So many people are missing the point when it comes to how to dress for a job interview.
Over the past few weeks, I have noticed a lot of posts (particularly on LinkedIn) on the subject, with many different viewpoints so I thought it would be good to offer up my take.
How To Dress For A Job Interview
Quite rightfully, there are lots of job seekers out there who take the stance that if a company is willing to judge you solely on your appearance, then they wouldn’t want to work for that company. I completely get that and I 100% agree with that.
In my experience, however, this is a limiting belief. You aren’t looking at the situation from both sides. What I mean by that is that every company has their own unique culture and dress code. That goes for most industries as a whole. For example, if I am a punk rocker with tattoos on my neck and a mohican, and I like to wear leather trousers every day, I wouldn’t fit into the clean cut corporate world of an investment bank. I just wouldn’t. And why would I want to?
Similarly, if someone is coming out of a heavy corporate environment and like to wear a 3 piece suit to work and bring a briefcase every day, that’s not going to work in a startup or a digital agency environment where everyone wears jeans and a t-shirt. That’s why knowing how to dress for a job interview is so important.
Now, before the barrage of abuse begins (I love punk rockers by the way!), hear me out…
Do the research
Knowing how to dress for a job interview is all about doing the research. You should be doing some digging in advance of your interview to find out what the day to day dress code is, and also what the interview dress code is (because they may be different). Some companies like you to turn up for the interview in a suit, even though the day to day dress code is casual dress. Odd, I know, but it happens all the time.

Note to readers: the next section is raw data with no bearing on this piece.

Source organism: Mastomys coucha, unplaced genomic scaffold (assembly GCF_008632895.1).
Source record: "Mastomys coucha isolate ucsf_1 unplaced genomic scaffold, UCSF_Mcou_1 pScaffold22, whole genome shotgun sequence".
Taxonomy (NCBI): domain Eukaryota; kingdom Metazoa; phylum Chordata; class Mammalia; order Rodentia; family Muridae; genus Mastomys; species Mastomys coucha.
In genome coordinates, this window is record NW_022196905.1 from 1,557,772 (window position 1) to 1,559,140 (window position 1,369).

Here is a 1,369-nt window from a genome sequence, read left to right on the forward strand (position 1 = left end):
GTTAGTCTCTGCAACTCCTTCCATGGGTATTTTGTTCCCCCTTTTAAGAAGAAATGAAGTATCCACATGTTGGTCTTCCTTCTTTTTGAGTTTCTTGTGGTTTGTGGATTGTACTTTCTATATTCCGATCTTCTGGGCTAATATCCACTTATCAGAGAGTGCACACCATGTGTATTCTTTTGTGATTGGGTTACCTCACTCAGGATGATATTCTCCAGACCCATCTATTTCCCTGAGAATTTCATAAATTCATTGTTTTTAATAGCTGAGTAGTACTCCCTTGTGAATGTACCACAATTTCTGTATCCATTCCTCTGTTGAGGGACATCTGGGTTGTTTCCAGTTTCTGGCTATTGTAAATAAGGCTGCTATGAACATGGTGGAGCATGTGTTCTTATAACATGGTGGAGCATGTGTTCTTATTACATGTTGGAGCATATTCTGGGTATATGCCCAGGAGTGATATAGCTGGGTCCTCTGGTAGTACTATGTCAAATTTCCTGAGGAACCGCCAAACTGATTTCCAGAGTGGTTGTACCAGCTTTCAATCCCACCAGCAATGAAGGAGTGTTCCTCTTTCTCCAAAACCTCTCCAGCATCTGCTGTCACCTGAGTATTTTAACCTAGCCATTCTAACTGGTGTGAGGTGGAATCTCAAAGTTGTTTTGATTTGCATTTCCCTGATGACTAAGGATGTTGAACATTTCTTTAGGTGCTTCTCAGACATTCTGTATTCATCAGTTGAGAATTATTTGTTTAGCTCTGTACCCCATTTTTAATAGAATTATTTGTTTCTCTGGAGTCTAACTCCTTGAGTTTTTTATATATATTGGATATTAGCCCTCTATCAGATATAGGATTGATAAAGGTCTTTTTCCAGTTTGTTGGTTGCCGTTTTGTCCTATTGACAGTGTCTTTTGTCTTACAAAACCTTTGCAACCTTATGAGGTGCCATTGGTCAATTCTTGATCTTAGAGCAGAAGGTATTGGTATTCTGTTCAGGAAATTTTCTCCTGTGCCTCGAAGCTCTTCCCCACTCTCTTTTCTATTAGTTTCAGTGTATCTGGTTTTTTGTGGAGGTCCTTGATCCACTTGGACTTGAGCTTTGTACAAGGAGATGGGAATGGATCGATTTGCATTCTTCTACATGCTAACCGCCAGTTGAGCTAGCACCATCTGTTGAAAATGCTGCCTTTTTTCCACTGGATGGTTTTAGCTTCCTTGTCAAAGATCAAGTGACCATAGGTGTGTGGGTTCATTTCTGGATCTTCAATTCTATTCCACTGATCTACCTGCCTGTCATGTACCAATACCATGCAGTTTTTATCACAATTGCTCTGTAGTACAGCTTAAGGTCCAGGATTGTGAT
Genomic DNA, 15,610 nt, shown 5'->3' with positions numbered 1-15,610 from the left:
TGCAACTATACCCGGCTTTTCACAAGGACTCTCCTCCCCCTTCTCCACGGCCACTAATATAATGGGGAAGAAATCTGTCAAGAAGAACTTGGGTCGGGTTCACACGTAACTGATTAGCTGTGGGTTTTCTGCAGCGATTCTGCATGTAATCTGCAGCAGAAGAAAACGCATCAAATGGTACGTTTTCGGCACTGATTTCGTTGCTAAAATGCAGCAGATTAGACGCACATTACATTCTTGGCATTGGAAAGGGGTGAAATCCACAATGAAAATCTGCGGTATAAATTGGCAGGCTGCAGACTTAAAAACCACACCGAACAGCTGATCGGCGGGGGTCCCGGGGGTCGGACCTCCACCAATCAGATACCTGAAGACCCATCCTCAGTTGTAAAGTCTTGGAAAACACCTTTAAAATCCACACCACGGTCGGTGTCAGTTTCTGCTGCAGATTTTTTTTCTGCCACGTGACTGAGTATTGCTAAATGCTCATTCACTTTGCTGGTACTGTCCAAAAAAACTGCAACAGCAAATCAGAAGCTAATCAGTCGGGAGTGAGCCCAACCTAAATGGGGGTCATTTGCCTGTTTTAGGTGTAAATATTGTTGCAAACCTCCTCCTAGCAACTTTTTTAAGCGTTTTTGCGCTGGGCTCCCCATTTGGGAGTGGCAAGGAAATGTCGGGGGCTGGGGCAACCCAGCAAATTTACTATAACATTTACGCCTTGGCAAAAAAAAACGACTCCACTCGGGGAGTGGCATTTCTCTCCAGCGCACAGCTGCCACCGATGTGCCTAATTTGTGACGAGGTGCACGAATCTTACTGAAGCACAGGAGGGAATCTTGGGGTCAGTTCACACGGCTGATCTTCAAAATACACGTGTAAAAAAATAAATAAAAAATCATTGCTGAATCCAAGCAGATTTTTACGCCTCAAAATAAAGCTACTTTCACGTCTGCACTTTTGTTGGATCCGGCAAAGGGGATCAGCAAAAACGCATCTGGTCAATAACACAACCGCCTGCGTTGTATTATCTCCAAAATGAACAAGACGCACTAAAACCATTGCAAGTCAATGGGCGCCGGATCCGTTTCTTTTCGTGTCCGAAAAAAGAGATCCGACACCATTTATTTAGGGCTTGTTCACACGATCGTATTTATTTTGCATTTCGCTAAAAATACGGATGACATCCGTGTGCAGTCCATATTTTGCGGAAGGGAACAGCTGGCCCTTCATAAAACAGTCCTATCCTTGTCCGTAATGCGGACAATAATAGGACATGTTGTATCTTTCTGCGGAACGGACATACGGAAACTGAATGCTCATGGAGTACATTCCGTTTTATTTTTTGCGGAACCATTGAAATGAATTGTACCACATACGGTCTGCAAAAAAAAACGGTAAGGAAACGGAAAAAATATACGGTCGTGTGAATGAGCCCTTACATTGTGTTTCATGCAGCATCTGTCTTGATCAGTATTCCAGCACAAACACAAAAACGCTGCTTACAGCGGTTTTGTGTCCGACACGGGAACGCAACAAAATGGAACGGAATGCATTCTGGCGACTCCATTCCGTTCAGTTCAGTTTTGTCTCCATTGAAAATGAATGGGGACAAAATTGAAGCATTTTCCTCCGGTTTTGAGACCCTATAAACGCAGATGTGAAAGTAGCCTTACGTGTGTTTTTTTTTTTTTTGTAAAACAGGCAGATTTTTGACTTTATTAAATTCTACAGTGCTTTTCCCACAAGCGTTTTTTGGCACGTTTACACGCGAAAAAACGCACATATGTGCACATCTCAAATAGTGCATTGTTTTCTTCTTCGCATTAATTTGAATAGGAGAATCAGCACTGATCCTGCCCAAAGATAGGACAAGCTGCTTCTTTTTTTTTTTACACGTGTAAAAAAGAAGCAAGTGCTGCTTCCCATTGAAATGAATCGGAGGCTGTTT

This research goes beyond simply finding out how to dress for a job interview, it also gives you the opportunity to figure out if the company vibe and culture seem like a good fit for your personality and your values. Does the company you are interviewing with care at all about what you wear in the office? Do people with pink hair and nose piercings work there already? Do the company values align with my own personal values?
If they don’t, then don’t bother going to the interview. It would be a waste of time.
Now, I think the world would a better and much more interesting place if someone with tattoos on their face could work at an investment bank and be allowed to express themselves freely in what they wear to work every day. That is simply not the world we live in, unfortunately.
You have to find what fits for you and be true to yourself. Above all else, you should do what makes you happy. If that means working somewhere that encourages you to wear fancy dress every day, then that is where you should work. If that means working somewhere where they expect you to dress in a shirt and tie, then do it.
In my opinion, corporate dress codes are most definitely on the decline and I think that is ultimately a good thing. That is because I truly believe that in the future, dress code will become less important as flexible working becomes the norm. Until that happens, job seekers should be doing the basic research into a company to ensure there is a fit before committing their time to attending any interview. Knowing how to dress for a job interview is actually about understanding if you truly want to work for a company.
Have you ever turned up to an interview wearing the wrong thing? I’d love to hear your stories so please leave me a comment below…